- The Washington Times - Friday, March 18, 2005

NEW YORK (AP) — A federal appeals court has granted a request from Martha Stewart, serving five months of house arrest following a five-month prison term, to give her trial judge the option to change her sentence.

The decision by the 2nd U.S. Circuit Court of Appeals was described by federal prosecutors and by people close to Stewart’s defense as routine in light of a recent Supreme Court ruling on federal sentencing guidelines.

The high court ruling said the guidelines, once mandatory for federal judges, are now merely advisory.

Since the ruling, the 2nd Circuit has granted consideration of a new sentence to any defendant who wants one, Megan Gaffney, a spokeswoman for Manhattan federal prosecutors, said yesterday.

Still, legal experts have said since the Supreme Court ruling that most federal judges have followed the guidelines anyway.

The domestic-arts mogul was sentenced last year to five months in prison and five months of house arrest for lying to federal investigators about a 2001 personal stock sale.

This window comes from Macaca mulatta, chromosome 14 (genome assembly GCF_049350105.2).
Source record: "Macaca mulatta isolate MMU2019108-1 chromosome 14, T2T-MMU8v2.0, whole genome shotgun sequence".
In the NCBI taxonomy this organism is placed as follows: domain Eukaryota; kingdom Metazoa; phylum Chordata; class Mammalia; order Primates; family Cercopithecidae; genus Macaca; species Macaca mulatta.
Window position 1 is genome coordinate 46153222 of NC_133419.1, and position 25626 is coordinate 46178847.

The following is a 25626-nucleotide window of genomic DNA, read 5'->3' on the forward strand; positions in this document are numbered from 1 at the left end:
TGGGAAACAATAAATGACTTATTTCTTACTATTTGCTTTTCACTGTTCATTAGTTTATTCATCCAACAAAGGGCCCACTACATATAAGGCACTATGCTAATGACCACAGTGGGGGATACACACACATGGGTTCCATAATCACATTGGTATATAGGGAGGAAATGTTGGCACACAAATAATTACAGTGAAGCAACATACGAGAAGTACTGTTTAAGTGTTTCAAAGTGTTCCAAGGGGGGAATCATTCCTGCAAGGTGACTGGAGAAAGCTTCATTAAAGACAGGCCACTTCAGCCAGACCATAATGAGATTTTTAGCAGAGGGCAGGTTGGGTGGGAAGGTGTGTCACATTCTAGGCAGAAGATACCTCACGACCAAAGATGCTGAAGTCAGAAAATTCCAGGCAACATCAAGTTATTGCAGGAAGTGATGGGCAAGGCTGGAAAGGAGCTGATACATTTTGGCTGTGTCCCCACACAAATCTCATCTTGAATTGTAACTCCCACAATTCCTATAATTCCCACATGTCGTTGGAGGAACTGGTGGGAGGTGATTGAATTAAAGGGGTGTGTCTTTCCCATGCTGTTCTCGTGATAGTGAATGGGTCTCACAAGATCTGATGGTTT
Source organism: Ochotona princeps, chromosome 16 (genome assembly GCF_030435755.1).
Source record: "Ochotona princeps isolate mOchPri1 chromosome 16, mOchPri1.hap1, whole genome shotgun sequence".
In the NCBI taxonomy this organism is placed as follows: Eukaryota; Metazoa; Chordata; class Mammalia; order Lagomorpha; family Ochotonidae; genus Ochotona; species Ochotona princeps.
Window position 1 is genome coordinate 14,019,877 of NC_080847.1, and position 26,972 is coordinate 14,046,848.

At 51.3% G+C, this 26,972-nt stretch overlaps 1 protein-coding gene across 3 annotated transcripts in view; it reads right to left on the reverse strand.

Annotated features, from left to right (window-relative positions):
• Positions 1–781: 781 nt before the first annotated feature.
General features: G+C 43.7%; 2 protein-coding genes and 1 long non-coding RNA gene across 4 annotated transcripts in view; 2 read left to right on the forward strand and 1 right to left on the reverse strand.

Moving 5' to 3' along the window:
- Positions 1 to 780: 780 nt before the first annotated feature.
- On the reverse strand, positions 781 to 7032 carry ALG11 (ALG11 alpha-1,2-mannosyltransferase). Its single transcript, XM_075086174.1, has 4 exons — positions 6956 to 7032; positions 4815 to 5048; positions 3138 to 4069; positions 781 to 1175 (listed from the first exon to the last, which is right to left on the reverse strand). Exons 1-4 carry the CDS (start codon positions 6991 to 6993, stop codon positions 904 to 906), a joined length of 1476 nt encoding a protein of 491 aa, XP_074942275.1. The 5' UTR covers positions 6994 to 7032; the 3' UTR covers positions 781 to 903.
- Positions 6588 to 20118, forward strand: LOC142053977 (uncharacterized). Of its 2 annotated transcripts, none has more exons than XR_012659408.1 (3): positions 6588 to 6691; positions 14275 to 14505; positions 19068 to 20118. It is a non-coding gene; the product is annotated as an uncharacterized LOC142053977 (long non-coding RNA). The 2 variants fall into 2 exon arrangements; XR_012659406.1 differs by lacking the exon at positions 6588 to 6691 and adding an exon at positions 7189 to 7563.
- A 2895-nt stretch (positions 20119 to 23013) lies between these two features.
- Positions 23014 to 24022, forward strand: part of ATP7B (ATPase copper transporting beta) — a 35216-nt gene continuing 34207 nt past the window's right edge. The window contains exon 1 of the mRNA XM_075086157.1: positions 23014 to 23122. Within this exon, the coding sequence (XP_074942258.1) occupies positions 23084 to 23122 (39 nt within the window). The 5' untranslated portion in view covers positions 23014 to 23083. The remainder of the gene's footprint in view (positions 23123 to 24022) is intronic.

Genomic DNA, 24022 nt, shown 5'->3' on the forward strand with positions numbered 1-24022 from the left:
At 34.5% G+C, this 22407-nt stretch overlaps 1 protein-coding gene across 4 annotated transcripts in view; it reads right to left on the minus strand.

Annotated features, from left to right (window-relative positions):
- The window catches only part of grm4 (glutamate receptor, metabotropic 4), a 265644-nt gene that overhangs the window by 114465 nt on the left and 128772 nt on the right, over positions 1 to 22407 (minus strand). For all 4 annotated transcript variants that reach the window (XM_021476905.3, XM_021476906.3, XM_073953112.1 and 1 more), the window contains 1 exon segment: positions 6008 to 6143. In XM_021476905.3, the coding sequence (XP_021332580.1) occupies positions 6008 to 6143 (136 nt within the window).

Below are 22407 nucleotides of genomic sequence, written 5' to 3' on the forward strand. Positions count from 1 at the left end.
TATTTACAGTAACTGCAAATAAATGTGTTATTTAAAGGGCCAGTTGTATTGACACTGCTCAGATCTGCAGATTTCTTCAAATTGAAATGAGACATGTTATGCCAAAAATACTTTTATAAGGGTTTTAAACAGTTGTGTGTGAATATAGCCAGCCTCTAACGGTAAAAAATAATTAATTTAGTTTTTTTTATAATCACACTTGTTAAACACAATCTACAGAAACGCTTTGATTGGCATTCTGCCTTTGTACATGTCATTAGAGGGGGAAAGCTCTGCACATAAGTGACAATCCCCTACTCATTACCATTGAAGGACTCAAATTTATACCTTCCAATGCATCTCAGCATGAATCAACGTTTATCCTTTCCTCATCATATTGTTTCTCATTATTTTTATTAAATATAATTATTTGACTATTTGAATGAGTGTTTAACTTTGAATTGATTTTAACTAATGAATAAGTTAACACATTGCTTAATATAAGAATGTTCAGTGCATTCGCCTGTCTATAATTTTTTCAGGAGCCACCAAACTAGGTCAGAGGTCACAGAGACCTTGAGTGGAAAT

That sentence, imposed by Judge Miriam Goldman Cedarbaum, fell at the lowest possible end of the federal guideline range for Stewart’s crimes — conspiracy, obstructing justice and giving false statements.

In a letter to Judge Cedarbaum late Thursday, Stewart’s lead appeals lawyer said he would provide the judge within 10 days suggestions for “modifications to the terms of her home confinement.”

Those suggestions are expected to include a recommendation that the judge end the house arrest.

Stewart has complained to fans in an online chat that the plastic ankle bracelet she wears for monitoring purposes while on house arrest chafes.

“I wish it were removable, but it is not,” she wrote in her chat.

Stewart left a federal prison in Alderson, W.Va., on March 4.

Barring a change in her sentence, she would be free to leave house arrest in early August. She is already permitted to leave home 48 hours per week for work.

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